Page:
As you may have noticed, the formatting of the blog has changed. I am experimenting with different layouts, so you may see some strange and scary formatting on this blog for a few days. Since I have been trying to increase the monetization of the site I had to get rid of the giant green banner at the top as it was taking up too much space. The new layout also takes advantage of the wider screens people are using. Thank you for your patience!

Wednesday, April 16, 2008

Citronette - A Classic Lemon Dressing Video Recipe as performed by an Over-Emoting Chef

This citronette video recipe was filmed last fall, and was one of the first clips I produced for About.com. It just went live a few days ago, so I'm posting it today with a couple of warnings. When I filmed this, cherry tomatoes were at their peak of sweet deliciousness. They made a fine garnish for my asparagus with lemon dressing. Right now that probably isn't the case.

The other thing I will give you a heads-up about is my presentation. Since this was one of the first video recipes where I had to introduce the topic in front of the camera, I was pretty unsure of myself, and compensated by completely overacting.

It was like Emeril Lagasse had swallowed William Shattner. It's very funny to watch a clip this old, and realize how far I have come in regard to talking in front of a camera. As some of you know, it was a long time before anyone even saw my face. If you remember the old George Clooney bio photo, then you've been visiting this blog for a while. Anyway, the asparagus is piled high this time of year, so make some citronette, and enjoy!Click here for ingredients and transcript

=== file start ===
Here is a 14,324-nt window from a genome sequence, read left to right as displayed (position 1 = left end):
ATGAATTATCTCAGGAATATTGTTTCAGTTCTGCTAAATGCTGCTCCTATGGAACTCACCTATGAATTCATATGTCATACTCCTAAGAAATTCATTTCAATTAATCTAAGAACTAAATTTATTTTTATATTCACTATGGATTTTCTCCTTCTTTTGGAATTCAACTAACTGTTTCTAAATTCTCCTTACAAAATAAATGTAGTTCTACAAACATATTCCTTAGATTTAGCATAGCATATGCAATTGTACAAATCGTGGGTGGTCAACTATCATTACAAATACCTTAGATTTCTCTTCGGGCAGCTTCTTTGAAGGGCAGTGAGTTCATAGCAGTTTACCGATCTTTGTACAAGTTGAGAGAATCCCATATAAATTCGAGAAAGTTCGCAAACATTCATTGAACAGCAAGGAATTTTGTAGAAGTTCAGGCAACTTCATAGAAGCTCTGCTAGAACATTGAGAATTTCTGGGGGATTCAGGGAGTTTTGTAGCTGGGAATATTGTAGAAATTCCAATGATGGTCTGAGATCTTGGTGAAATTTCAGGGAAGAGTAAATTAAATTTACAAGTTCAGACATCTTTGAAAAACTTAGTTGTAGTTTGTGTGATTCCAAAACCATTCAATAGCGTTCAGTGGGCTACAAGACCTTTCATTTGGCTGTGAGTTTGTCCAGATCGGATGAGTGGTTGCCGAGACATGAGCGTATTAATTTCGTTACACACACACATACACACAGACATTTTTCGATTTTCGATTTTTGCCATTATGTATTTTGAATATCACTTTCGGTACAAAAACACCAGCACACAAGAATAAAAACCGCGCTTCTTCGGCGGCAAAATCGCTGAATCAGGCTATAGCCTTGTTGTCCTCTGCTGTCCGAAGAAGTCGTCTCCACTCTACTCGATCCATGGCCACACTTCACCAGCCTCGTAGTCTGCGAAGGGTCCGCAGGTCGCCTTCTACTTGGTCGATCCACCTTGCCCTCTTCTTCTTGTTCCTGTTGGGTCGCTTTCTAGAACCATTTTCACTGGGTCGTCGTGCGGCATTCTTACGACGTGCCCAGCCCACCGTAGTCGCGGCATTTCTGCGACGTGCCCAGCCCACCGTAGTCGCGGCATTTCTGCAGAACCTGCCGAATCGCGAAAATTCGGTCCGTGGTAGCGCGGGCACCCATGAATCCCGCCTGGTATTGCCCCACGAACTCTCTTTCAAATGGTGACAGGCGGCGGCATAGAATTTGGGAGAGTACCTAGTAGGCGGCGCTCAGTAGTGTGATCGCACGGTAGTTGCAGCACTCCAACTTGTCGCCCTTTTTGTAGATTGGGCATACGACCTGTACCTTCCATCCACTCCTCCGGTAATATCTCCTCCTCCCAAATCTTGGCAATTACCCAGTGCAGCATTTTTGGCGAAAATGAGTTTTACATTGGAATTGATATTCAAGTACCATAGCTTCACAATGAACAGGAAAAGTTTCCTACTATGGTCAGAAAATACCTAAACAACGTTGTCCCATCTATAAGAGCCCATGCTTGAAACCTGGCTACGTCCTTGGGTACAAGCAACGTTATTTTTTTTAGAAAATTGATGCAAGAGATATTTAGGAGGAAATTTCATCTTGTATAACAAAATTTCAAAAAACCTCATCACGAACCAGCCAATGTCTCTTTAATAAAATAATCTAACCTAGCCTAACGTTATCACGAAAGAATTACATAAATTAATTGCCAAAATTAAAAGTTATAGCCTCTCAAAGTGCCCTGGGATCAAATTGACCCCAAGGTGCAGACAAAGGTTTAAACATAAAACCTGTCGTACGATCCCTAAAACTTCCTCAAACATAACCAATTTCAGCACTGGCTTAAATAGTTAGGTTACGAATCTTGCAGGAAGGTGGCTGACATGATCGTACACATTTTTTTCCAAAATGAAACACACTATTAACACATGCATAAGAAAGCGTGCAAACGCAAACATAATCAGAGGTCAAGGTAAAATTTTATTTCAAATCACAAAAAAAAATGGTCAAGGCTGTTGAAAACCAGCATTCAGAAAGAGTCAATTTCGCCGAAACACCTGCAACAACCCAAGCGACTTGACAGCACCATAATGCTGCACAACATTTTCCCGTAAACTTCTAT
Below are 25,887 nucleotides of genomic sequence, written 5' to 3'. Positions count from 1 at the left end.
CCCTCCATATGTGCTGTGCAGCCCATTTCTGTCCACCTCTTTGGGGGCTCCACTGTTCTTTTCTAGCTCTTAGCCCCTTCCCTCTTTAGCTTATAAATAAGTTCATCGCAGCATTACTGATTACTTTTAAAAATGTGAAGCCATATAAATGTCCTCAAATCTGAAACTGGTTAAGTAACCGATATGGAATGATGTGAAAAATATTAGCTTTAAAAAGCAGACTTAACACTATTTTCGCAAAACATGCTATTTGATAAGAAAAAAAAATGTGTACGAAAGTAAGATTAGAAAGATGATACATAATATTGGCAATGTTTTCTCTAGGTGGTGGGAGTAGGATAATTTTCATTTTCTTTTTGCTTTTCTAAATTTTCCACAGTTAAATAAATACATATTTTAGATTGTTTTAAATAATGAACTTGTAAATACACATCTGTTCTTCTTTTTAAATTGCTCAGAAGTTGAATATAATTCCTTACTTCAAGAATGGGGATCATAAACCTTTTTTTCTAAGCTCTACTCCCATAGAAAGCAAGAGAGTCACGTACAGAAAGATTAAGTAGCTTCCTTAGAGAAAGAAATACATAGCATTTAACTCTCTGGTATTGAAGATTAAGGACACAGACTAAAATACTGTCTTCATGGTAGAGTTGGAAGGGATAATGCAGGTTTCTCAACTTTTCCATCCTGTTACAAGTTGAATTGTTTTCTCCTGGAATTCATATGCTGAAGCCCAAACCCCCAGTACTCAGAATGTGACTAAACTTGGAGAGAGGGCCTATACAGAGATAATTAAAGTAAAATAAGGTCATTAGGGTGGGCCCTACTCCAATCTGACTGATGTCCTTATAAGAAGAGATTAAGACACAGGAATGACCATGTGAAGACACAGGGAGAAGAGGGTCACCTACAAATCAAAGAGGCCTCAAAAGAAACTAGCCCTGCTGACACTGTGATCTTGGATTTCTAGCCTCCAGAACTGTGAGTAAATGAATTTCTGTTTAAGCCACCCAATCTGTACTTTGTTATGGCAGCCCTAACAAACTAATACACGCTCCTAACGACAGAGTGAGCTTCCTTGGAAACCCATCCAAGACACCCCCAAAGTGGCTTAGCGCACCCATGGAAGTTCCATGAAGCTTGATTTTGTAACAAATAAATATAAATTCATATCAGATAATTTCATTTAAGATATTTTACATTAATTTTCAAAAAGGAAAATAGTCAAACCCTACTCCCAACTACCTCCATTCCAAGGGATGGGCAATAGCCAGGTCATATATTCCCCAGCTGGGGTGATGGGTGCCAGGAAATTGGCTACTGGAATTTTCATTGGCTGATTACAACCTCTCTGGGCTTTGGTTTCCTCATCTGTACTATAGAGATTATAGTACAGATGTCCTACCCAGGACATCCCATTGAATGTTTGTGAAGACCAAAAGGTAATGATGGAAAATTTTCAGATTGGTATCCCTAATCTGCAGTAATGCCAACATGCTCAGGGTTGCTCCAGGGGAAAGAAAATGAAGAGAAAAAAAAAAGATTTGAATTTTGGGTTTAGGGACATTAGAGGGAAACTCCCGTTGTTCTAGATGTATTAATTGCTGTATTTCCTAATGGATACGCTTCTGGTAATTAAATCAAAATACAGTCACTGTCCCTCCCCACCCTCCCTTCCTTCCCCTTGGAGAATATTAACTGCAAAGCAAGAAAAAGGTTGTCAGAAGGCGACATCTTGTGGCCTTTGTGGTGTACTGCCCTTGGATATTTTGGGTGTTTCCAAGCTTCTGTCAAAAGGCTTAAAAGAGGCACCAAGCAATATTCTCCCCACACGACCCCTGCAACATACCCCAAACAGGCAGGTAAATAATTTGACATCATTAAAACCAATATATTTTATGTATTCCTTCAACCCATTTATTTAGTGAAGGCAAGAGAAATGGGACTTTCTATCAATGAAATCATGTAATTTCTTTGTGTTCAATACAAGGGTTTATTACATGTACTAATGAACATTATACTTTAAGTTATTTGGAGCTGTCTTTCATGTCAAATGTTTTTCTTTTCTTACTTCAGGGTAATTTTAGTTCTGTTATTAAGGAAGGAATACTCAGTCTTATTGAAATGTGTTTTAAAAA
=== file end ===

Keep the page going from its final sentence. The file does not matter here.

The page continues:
Monday, April 14, 2008

Only 255 Shopping Days Until Christmas

Last December I filmed a gingerbread recipe for About.com. Since it hadn't "gone live," I decided to post a link to the written recipe so you could make this easy holiday treat. I promised to post the video as soon as it went "live," but due to circumstances beyond my control, it never was aired. Well, a few days ago it made it's Internet debut, so here you go. What follows is the original post, now with video. Enjoy!

Old-Fashion Gingerbread - Glue Guns, Repressed Cannibalism, or Delicious Cake?

There are three things people do with gingerbread this time of year. Some people spend about a week making a house out of it. Looking at a gingerbread house is always kind of frustrating, as some of it actually looks edible, but you know it's going to taste like cardboard (which it is probably glued to). Not that you'd ever find out since you can't touch it. What about the child, too young to understand, being traumatized by getting yelled at for eating the shingle off a gingerbread house? The only thing worse is how bad it probably tasted.

Then, there are the gingerbread men. There's something a little disturbing about how much people of all ages enjoy chomping the head off these cookies. We all have that same creepy smile on our faces as we hold the decapitated body and move on to chew off one of the limbs. Sure it tastes good, but it may go deeper than that. That reminds me, I'll have to check out PETA's official stand on Animal Crackers.

Then there is the third, and best, use for this sweet and spicy batter, gingerbread cake! The link below is a very easy, fast and delicious gingerbread cake recipe with lemon glaze. It only takes a few minutes to throw together and it's perfect for your holiday table. This recipe is from a video I did for About.com, that has not gone live yet. As soon as the video is up, I'll post that also, but I wanted you to have this recipe in time for Christmas in case you were still trying to think of a fitting dessert. Enjoy! Click here for Gingerbread Cake with Lemon Glaze Recipe.

Photo (c) by Flickr user terren in Virginia

Saturday, April 12, 2008